Earlier this week, photographer Jeanine Thurston shared a letter that she received from a client that powerfully illustrates the value of photography. Thurston writes,
This letter wasn’t mailed – it was at my doorstep when I got home a couple months ago. I read it, I cried, and read it again – probably a hundred times by now. It wasn’t easy to read – and honestly, as much as it validates what I do for a living – I wasn’t sure I was going to share it either. If you choose to read through the letter, you will know why I’ve finally chosen to share it.
The post quickly went viral and has amassed hundreds of comments from fellow photographers who were impacted by the letter. Read more…
Here’s an interesting video in which acclaimed documentary filmmaker Errol Morris (the guy who directed The Fog of War) talks about the issue of truth in photography, and how he thinks we’ve forgotten that there’s a connection between photos to the physical world.
Photographs are neither truth nor false. Talking about the truth or falsit of a photograph is nonsense talk [...] All photographs are posed.
He also makes the point that sometimes photographs are posed by excluding things.
I think one of the dynamics at play is that work that was recognized in the past triggers interest in similar work in the present. In other words, we have this library of images in our minds and when we see images that are similar to the images that we think are great, there’s an association, a connection that is positive. These are derivative images. But instead of being a negative aspect, these images get elevated, often to the highest awards and often without realizing we’re just awarding what worked in the past.
That’s the nature of the cliché: I’m photographing a subject that was deemed good in the past, therefore the photo I make today will also be good. As a judge, the perspective is: This type of photo has been recognized in the past, therefore we should recognize it today.
His advice for photographers looking to break free of subjects that have been beaten shot to death? Do the hard work of researching prior work, and think about breaking new ground in either the subject, story, or storytelling method.
Here’s a video in which business-savvy photographer Sal Cincotta shares some tips on how to turn your photography service into an experience that your clients will remember and be excited to recommend to others.
Here’s an old clip in which Steve Jobs talks about how he sees the world:
When you grow up you tend to get told the world is the way it is and your life is just to live your life inside the world. Try not to bash into the walls too much. Try to have a nice family, have fun, save a little money.
That’s a very limited life. Life can be much broader once you discover one simple fact: Everything around you that you call life was made up by people that were no smarter than you and you can change it, you can influence it, you can build your own things that other people can use.
Once you learn that, you’ll never be the same again.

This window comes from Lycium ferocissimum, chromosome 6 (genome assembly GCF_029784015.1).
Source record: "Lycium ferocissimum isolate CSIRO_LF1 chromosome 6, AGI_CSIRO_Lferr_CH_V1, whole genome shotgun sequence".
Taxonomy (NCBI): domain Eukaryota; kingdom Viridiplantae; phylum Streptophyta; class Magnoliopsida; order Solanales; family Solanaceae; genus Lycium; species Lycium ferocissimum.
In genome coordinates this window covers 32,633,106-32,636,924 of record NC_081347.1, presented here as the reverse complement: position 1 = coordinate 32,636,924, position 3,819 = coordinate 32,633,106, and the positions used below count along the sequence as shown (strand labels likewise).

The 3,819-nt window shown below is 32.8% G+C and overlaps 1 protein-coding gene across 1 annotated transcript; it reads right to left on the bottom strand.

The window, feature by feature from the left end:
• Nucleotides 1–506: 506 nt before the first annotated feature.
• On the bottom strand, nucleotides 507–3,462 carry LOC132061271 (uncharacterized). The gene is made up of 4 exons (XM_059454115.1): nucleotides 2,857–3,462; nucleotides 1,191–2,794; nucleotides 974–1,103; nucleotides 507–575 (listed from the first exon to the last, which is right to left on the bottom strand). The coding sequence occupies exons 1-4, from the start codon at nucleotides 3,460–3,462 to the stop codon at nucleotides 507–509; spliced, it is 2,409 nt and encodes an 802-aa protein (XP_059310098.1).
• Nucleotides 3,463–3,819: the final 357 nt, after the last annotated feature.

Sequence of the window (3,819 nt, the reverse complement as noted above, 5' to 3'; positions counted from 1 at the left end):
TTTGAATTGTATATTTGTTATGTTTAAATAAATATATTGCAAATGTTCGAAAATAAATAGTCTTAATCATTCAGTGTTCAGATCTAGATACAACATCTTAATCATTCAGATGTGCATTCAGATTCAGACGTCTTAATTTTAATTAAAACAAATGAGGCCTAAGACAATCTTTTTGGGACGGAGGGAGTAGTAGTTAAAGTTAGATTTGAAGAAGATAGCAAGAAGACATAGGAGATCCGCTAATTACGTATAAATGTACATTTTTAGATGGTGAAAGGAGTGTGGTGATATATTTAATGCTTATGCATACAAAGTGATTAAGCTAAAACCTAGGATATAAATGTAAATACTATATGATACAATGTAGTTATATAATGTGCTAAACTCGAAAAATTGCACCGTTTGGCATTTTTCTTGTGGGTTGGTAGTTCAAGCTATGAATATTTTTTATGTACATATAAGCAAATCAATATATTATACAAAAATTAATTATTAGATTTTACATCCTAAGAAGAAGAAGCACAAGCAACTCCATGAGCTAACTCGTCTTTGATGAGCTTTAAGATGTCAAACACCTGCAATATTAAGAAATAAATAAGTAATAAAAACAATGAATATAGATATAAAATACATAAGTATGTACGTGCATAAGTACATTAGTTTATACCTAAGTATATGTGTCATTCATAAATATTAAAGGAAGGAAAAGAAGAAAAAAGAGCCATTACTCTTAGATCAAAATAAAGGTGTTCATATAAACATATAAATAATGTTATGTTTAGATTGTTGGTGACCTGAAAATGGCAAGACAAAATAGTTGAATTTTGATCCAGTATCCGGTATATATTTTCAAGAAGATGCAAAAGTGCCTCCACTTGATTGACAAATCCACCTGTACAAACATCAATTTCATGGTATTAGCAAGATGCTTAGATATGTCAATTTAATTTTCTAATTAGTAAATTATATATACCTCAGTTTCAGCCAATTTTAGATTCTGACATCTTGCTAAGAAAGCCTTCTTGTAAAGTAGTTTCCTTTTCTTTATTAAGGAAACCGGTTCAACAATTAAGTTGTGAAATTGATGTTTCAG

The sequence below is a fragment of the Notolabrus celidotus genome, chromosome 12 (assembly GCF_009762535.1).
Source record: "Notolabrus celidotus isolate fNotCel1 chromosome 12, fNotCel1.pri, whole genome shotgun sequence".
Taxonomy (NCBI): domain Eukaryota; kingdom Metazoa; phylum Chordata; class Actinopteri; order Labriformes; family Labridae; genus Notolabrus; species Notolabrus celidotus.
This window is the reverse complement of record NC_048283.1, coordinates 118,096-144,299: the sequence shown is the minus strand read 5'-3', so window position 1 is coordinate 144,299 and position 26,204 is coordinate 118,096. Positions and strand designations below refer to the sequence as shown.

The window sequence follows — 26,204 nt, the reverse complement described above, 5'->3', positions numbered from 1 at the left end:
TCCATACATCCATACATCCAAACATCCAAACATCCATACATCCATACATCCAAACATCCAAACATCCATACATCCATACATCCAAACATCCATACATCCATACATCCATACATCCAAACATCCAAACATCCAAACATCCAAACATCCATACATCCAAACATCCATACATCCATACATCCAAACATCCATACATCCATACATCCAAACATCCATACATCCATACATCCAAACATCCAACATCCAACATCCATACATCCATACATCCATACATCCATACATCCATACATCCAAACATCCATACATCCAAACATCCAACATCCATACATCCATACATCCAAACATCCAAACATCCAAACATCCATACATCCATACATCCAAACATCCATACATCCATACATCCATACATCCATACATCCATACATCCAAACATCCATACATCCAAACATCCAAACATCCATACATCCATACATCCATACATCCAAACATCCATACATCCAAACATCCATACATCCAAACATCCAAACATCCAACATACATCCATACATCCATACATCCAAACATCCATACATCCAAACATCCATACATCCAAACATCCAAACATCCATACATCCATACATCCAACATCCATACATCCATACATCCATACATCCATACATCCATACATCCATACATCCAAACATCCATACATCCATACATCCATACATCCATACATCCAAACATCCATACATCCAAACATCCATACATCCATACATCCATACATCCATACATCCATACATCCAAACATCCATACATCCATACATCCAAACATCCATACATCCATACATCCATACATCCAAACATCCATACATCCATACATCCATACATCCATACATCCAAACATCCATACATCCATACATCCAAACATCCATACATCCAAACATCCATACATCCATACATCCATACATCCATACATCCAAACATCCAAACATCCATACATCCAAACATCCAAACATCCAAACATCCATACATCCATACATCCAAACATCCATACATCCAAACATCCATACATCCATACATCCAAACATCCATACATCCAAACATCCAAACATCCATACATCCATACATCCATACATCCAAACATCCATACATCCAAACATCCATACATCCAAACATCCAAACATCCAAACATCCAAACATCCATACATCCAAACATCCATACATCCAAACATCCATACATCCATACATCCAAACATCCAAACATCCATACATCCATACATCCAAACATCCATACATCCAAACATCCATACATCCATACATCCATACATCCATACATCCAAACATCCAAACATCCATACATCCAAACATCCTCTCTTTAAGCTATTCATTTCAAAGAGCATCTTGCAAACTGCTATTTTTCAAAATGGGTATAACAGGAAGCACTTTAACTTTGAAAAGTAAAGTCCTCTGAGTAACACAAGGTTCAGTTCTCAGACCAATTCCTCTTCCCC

All the most famous and powerful images captured throughout history were shot by ordinary human beings as well…
Renowned photojournalist Steve McCurry, the man behind “Afghan Girl“, offers this piece of advice regarding photographing people in public: “don’t forget to say hello”. It’s part of one-minute masterclass series by Phaidon Press.
Photographer Zack Arias has an interesting piece on why he doesn’t think photographers should feel threatened by others who offer their services for absurdly low prices:
Think of the brides out there who don’t have a budget but want some photos of their weddings. Maybe there are young couples getting married who don’t have the parents to pay for a big event or they don’t want to start their young family in debt but they would like someone to come take some pictures. Are you saying that if they can’t afford a $3,000+ photographer then they don’t deserve photos? Are you saying that if they can’t afford a Mercedes then they shouldn’t be allowed to drive? Shame on you. Not everyone can afford pro level prices. That doesn’t mean they can’t have some level of photographic services available to them.
[...] I’ve laid this all out to make the point that cheap photography has its place. It has its place for clients who can’t afford much and it has its place for photographers trying to build something from nothing. It’s part of becoming a full time working photographer in an age when so many want to become a photographer.
“The Cameraman” is a cartoon retelling of a true story involving a bunch of first-graders and a camera craze that swept across the playground. It illustrates how being behind a camera can rob you of your humanity… even if the camera isn’t real.
If James Nachtwey were a street photographer, he wouldn’t be the type to stand on the opposite sidewalk and stealthily capture unsuspecting strangers using a telephoto lens. As you can see from the photograph above, Nachtwey has a fearless attitude when shooting in dangerous situations, getting up close and personal with the subjects.
The photo is from a documentary titled “War Photographer” by Christian Fei, which was nominated for an Academy Award (Best Documentary Film) in 2002. The film follows Nachtwey for two years as he documents conflicts in Kosovo, Rawanda, Indonesia, and the West Bank. Read more…